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Manual Reference Pages  -  VBACKUP (8)


vbackup, vcat, vftp, vmount, vnfs - back up Unix file systems to Venti




vbackup [ -DVinv ] [ -M mtpt ] [ -m host ] [ -s secs ] [ -w n ] disk [ score ]

vcat [ -z ] disk | score > disk

vftp score | disk

vmount [ -v ] addr mtpt

vnfs [ -ELLRVir ] [ -a addr ] [ -b blocksize ] [ -c cachesize ] config


These programs back up and restore standard Unix file system images stored in venti(8). Images stored in venti are named by scores, which consist of a file system type followed by a colon and forty hexadecimal digits, as in:
(The hexadecimal data is the SHA1 hash of the Venti root block representing the file system image.)
These programs expect the environment variable $venti to be set to the network address of the Venti server to use (for example, yourhost or tcp!yourhost!venti).
Vbackup copies the file system stored on disk to the Venti server and prints the score for the newly-stored image. The argument disk should be a disk or disk partition device that would be appropriate to pass to mount(8).
The optional argument score is the score of a previous backup of the disk image. If score is given, vbackup will not write to Venti any blocks that have not changed since the previous backup. This is only a speed optimization: since the blocks are already stored on Venti they need not be sent to the Venti server again.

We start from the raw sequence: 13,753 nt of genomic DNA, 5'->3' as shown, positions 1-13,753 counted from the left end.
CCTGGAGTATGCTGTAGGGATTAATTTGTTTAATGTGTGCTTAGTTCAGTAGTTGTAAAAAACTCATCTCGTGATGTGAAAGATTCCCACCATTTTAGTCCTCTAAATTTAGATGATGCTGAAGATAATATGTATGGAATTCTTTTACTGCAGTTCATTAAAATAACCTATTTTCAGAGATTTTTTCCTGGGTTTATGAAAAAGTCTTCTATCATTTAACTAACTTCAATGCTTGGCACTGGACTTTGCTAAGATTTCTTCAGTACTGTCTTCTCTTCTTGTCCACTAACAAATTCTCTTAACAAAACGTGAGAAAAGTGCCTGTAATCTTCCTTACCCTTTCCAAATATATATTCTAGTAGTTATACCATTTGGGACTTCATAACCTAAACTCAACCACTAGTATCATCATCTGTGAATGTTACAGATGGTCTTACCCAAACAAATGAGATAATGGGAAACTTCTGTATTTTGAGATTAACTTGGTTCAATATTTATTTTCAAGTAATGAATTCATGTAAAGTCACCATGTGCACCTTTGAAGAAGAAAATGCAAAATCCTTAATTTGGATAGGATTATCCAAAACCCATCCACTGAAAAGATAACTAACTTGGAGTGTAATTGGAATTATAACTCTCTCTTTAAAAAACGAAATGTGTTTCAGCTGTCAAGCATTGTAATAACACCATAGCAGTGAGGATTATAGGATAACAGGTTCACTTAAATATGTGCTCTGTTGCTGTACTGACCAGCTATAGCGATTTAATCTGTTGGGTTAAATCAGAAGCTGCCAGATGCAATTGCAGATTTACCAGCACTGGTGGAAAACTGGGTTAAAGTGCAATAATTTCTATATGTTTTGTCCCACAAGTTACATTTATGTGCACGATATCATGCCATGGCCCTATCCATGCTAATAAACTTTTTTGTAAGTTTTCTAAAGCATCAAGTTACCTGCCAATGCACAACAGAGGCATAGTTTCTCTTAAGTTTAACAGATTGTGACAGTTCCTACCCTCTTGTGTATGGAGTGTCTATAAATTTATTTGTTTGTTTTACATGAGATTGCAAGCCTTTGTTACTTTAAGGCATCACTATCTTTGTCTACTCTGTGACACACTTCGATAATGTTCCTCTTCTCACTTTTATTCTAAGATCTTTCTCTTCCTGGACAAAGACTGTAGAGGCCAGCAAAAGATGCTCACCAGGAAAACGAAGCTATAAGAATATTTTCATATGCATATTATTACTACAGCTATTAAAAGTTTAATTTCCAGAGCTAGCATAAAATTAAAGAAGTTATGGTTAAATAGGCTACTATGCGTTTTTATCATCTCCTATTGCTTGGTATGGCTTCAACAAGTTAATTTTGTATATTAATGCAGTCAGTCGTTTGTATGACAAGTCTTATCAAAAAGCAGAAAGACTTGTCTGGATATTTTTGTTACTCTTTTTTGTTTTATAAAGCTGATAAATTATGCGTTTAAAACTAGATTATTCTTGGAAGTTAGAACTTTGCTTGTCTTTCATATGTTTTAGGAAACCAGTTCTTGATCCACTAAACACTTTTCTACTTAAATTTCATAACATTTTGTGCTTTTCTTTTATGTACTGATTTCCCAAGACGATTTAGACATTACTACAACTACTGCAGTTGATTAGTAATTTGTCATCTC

The options to vbackup are:
-D Turn on debugging output.
-V Trace interactions with Venti server.
-m host
  -M mtpt Set names used to construct the path in the mount command. The default host is the name returned by sysname (see getuser(3)). The default mtpt is the place where disk is currently mounted.
Set backup mount point:
  this name is also used in the printed mount command. The default is the name returned by sysname (see getuser(3)).
-n No-op mode: do not write any blocks to the server
-i Read scores incrementally from the previous backup as needed, rather than prefetching them.
-v Print verbose output.
-w n Write parallelism: keep n writes to the server in progress at a time.
-s secs
  Status interval: every secs seconds, print a line tracking progress of the backup.
When vbackup finishes, it prints a single line of the form
mount /host/yyyy/mmdd/mtpt score yyyy/mmdd/hhmm
This line is a valid configuration line for vnfs (q.v.). Mntpath is the path on which disk is currently mounted.
Vcat writes the named disk image to standard output. Unused file system blocks are printed zeroed regardless of their actual content.
By default, vcat will assume that its standard output is seekable (i.e., it has been redirected to a file or disk) and seek over unused blocks instead of writing to them. The -z option causes vcat to zero unused blocks instead.
Vftp presents an ftp(1)-like interface to a physical or backed-up disk image. It is used mainly for debugging. Type help at the vftp> prompt for a list of commands.
Vmount mounts the NFS service at the network connection address onto mountpoint. On most operating systems, vmount must be run by the user root. Because address is passed to the host OS kernel rather than interpreted by dial(3), it must be only an IP address, not a full dial address.
Vnfs serves, using the NFS version 3 protocol, one or more disk images in a synthetic tree defined by the configuration file config. Vnfs serves both NFS mount protocol and NFS protocol RPCs at addr (default udp!*!nfs). The options are: